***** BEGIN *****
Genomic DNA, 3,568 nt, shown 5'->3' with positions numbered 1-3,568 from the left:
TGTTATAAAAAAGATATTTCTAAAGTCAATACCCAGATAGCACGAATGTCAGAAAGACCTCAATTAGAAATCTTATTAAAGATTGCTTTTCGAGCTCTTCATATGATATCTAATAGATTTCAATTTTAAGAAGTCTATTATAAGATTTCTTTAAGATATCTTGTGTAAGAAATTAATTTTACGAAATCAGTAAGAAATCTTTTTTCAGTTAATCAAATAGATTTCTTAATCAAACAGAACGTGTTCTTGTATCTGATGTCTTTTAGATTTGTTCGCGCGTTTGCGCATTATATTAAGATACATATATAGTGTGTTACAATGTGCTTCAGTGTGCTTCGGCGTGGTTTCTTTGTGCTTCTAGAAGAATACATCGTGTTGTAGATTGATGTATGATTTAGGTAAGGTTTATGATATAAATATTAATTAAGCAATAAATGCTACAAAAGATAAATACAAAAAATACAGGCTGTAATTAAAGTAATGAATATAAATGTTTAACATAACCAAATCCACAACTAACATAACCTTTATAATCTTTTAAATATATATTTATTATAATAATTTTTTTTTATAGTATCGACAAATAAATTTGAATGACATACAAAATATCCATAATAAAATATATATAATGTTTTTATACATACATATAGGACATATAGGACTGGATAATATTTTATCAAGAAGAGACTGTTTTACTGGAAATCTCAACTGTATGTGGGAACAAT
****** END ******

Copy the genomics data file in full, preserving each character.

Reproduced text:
Genomic DNA, 3,568 nt, shown 5'->3' with positions numbered 1-3,568 from the left:
TGTTATAAAAAAGATATTTCTAAAGTCAATACCCAGATAGCACGAATGTCAGAAAGACCTCAATTAGAAATCTTATTAAAGATTGCTTTTCGAGCTCTTCATATGATATCTAATAGATTTCAATTTTAAGAAGTCTATTATAAGATTTCTTTAAGATATCTTGTGTAAGAAATTAATTTTACGAAATCAGTAAGAAATCTTTTTTCAGTTAATCAAATAGATTTCTTAATCAAACAGAACGTGTTCTTGTATCTGATGTCTTTTAGATTTGTTCGCGCGTTTGCGCATTATATTAAGATACATATATAGTGTGTTACAATGTGCTTCAGTGTGCTTCGGCGTGGTTTCTTTGTGCTTCTAGAAGAATACATCGTGTTGTAGATTGATGTATGATTTAGGTAAGGTTTATGATATAAATATTAATTAAGCAATAAATGCTACAAAAGATAAATACAAAAAATACAGGCTGTAATTAAAGTAATGAATATAAATGTTTAACATAACCAAATCCACAACTAACATAACCTTTATAATCTTTTAAATATATATTTATTATAATAATTTTTTTTTATAGTATCGACAAATAAATTTGAATGACATACAAAATATCCATAATAAAATATATATAATGTTTTTATACATACATATAGGACATATAGGACTGGATAATATTTTATCAAGAAGAGACTGTTTTACTGGAAATCTCAACTGTATGTGGGAACAAT